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  • Writer's pictureSofiya Pasternack

Rejection and Publishing

How ADHD sucks the joy out of trying.

Don't get me wrong. ADHD can be very useful for Creative Types. But sometimes... it's hard.


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I was undiagnosed and untreated for most of my life. It was only when I went to school to get a doctorate in psych that I went, "Uhhhh do I have ADHD?" And it turned out that YES! I did!

In this post, we'll go through these things:


Rejection is Hard

Rejection is tough for anyone. It's always unpleasant to hear that someone doesn't like the thing you're super excited about or proud of. Sometimes that rejection can even be of you, the person.

Publishing is absolutely full of rejection at every turn. Even before you start querying agents, you have to deal with the rejections of beta readers or critique partners who don't like your work. If you try to apply to an MFA or other writing program, you might get rejected from that. Some writing retreats require an application that can be rejected. It's everywhere!

Then it's time to query an agent, and this is super tough in regards to rejection. Some agents send form rejections, some send personalized rejections, and some send nothing at all. Just silence. Does silence equal rejection? Well... sometimes. It depends. Maybe? Not always. But yes. Also no.

You get an agent and you think your days of being rejected are over! But HA! No! The rejection has only just begun! Now your agent sends your manuscript to editors, and they become the new rejectors of your work. Or maybe an editor loves your work but they have to compete with four other editors for a single book slot, and they don't get that slot. So they have to reject you even though they like your book. What??

After you get an editor, you get your book all nice and pretty and then it gets published. Hooray! Who's gonna reject you now? The book is published! Oh wait. Reviewers are going to reject it? Readers--the people you wrote the book for in the first place--are rejecting it?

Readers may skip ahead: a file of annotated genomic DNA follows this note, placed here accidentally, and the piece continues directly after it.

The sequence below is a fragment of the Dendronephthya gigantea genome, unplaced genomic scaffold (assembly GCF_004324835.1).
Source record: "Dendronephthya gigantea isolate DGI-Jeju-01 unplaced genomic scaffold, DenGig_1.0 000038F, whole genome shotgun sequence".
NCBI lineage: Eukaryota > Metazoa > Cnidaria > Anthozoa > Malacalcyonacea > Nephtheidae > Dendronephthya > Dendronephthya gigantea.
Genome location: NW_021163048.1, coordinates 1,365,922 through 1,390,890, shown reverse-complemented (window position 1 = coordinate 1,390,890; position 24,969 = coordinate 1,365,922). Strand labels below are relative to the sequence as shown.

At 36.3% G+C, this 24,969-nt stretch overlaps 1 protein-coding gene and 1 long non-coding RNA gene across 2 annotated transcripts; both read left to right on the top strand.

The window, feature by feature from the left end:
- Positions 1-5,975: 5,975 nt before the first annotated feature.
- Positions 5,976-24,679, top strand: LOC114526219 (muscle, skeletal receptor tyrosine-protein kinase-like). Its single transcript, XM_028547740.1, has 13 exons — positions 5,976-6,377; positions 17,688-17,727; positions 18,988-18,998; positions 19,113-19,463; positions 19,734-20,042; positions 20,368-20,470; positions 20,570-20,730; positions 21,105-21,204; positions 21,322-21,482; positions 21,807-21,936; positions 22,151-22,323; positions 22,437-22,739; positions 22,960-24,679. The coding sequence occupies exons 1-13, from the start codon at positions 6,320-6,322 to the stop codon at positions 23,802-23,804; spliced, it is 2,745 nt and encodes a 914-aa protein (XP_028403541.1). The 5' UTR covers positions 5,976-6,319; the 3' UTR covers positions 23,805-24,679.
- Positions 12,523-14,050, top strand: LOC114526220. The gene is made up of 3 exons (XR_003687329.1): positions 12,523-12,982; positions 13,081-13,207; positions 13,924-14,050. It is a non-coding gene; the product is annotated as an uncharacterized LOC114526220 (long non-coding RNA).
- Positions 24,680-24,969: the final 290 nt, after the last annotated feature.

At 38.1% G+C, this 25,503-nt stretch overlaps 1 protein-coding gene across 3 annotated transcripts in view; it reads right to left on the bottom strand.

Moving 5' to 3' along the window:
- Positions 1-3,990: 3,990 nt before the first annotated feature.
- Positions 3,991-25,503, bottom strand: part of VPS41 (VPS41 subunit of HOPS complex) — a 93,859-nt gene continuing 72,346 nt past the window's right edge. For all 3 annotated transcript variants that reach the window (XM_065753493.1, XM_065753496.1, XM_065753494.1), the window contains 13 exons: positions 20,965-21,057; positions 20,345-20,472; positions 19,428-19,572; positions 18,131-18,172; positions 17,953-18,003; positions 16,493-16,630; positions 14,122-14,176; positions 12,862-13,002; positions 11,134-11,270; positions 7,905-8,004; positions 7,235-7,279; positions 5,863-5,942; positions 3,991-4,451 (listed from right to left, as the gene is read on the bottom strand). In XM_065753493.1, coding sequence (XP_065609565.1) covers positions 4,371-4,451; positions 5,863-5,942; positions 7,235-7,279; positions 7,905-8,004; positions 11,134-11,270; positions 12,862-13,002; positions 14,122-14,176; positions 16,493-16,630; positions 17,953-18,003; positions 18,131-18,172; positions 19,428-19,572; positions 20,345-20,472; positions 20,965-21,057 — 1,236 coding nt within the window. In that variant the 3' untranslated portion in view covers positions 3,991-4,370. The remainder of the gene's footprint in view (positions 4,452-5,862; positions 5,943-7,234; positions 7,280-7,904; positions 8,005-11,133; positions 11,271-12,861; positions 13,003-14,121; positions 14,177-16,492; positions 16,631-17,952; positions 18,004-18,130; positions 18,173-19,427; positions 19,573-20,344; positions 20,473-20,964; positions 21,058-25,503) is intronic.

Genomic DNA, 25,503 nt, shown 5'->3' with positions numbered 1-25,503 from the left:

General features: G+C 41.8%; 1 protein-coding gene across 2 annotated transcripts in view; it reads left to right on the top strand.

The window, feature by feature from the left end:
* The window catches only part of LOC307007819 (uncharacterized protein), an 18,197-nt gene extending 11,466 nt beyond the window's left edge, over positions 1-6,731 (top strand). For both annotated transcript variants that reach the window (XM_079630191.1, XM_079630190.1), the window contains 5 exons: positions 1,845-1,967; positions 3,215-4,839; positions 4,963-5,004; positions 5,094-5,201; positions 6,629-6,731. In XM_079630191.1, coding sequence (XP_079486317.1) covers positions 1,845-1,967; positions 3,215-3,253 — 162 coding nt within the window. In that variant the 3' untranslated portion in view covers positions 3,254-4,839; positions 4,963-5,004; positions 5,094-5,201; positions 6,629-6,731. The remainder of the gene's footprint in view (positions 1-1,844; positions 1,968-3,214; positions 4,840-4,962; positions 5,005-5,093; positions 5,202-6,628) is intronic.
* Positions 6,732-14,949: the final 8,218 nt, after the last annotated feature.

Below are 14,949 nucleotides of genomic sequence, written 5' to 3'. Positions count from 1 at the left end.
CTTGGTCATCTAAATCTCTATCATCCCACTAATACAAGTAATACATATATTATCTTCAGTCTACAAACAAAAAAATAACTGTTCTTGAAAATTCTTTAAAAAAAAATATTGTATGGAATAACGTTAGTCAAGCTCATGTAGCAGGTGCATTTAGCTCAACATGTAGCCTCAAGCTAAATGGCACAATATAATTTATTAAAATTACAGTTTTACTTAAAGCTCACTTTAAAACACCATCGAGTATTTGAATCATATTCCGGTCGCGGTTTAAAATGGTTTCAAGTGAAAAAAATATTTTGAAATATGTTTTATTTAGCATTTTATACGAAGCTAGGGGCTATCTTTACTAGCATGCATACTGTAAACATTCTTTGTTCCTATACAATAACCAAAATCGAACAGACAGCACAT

And then you want to publish a second book. And the cycle of rejection begins anew.

Does the rejection ever end??


Rejection Sensitive Dysphoria

People with ADHD overwhelmingly (99%) experience a thing called Rejection Sensitive Dysphoria (RSD). This means that actual or even just perceived rejection physically hurts. Like, it knocks the wind out of you. It feels like someone just punched you in the heart.

I thought everyone felt this way when they got rejected.

So it was baffling to me that sometimes someone would get told no, and they'd just keep on rolling.

Wait a second! Aren't you going to hide under your bed for a week to recover from this grievous injury??

No. They just kept on going. Interesting.

People with ADHD are very emotionally reactive to rejection. Something that really shouldn't** be a big deal will result in a huge reaction from us. Yes, we're aware that the response might be a little too big (or a lot too big) but we literally can't stop ourselves. If someone punched you in the heart, would you be chill about it? Probably not.

**nothing should or shouldn't be anything, everyone is an individual, and trying to align yourself with shoulds is just a setup for sadness

It took me 21 years to get up the gumption to show my work to other adult humans to read critically. It took 6 more years after that to get published. My fear of that painful rejection kept me very defensive and protective of my words, because they meant so, so much to me. And if someone else didn't like them, my ridiculously fragile and sensitive ego was convinced that equated with that person not liking me.


What To Do

Of course a therapist will say go to therapy, but like... therapy will help. Honestly.

A good therapist can challenge the thoughts that suck you down into that dysphoria. They can set you up with coping skills to use when you feel triggered by that painful rejection. Rejection is a universal experience. Everyone goes through it somehow, so knowing how to manage it is really important.

Up at the top of this post, I have a Motivation PDF which includes the SMART goals system, along with a special ADHD addition that I made. Neurodivergent people often aren't enticed to reach goals by the same things that neurotypical people are, and I figured out what gets me going on something. Maybe it will help you too!

As for rejection, yeah it happens. Yeah it's hard. But it's not the end of the world. Really. Truly. I promise. Even though I still feel sick in my gut and my heart when it happens, I've survived so far. We can make it. ❤️


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meet sofiya!

Sofiya Pasternack is a mental health professional, the highly-distractible author of Jewish MG and YA fantasy, and prone to oversharing gross medical stories.

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